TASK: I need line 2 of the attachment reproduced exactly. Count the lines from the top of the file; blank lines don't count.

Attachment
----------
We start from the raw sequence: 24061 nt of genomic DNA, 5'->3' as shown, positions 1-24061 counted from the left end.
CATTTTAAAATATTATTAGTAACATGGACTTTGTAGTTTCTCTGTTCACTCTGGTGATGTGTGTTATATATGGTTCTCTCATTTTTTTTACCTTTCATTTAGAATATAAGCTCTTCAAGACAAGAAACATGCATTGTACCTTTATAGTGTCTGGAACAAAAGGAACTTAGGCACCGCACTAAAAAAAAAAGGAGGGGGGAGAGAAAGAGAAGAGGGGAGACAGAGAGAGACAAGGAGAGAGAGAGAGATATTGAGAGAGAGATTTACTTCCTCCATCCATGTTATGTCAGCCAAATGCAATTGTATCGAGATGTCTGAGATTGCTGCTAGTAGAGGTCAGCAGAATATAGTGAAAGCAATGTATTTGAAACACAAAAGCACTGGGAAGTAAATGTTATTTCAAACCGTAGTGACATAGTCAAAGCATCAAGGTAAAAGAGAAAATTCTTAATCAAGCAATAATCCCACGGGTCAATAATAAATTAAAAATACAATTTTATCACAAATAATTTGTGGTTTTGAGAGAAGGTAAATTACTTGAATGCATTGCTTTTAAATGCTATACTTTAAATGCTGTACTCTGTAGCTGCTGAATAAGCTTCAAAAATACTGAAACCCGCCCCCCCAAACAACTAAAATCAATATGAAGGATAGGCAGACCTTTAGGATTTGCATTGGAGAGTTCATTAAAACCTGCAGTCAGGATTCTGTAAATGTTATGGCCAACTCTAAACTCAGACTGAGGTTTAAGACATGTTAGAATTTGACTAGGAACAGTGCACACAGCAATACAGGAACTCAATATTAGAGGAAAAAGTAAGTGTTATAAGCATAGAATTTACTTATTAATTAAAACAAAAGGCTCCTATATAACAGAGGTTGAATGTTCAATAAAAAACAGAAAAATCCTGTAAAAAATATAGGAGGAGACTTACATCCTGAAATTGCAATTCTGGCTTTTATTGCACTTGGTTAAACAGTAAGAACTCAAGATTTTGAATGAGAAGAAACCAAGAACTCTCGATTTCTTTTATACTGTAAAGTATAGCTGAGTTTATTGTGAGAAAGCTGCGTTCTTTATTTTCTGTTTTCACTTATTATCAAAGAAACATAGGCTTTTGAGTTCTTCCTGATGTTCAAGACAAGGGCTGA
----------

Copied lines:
CATTTTAAAATATTATTAGTAACATGGACTTTGTAGTTTCTCTGTTCACTCTGGTGATGTGTGTTATATATGGTTCTCTCATTTTTTTTACCTTTCATTTAGAATATAAGCTCTTCAAGACAAGAAACATGCATTGTACCTTTATAGTGTCTGGAACAAAAGGAACTTAGGCACCGCACTAAAAAAAAAAGGAGGGGGGAGAGAAAGAGAAGAGGGGAGACAGAGAGAGACAAGGAGAGAGAGAGAGATATTGAGAGAGAGATTTACTTCCTCCATCCATGTTATGTCAGCCAAATGCAATTGTATCGAGATGTCTGAGATTGCTGCTAGTAGAGGTCAGCAGAATATAGTGAAAGCAATGTATTTGAAACACAAAAGCACTGGGAAGTAAATGTTATTTCAAACCGTAGTGACATAGTCAAAGCATCAAGGTAAAAGAGAAAATTCTTAATCAAGCAATAATCCCACGGGTCAATAATAAATTAAAAATACAATTTTATCACAAATAATTTGTGGTTTTGAGAGAAGGTAAATTACTTGAATGCATTGCTTTTAAATGCTATACTTTAAATGCTGTACTCTGTAGCTGCTGAATAAGCTTCAAAAATACTGAAACCCGCCCCCCCAAACAACTAAAATCAATATGAAGGATAGGCAGACCTTTAGGATTTGCATTGGAGAGTTCATTAAAACCTGCAGTCAGGATTCTGTAAATGTTATGGCCAACTCTAAACTCAGACTGAGGTTTAAGACATGTTAGAATTTGACTAGGAACAGTGCACACAGCAATACAGGAACTCAATATTAGAGGAAAAAGTAAGTGTTATAAGCATAGAATTTACTTATTAATTAAAACAAAAGGCTCCTATATAACAGAGGTTGAATGTTCAATAAAAAACAGAAAAATCCTGTAAAAAATATAGGAGGAGACTTACATCCTGAAATTGCAATTCTGGCTTTTATTGCACTTGGTTAAACAGTAAGAACTCAAGATTTTGAATGAGAAGAAACCAAGAACTCTCGATTTCTTTTATACTGTAAAGTATAGCTGAGTTTATTGTGAGAAAGCTGCGTTCTTTATTTTCTGTTTTCACTTATTATCAAAGAAACATAGGCTTTTGAGTTCTTCCTGATGTTCAAGACAAGGGCTGA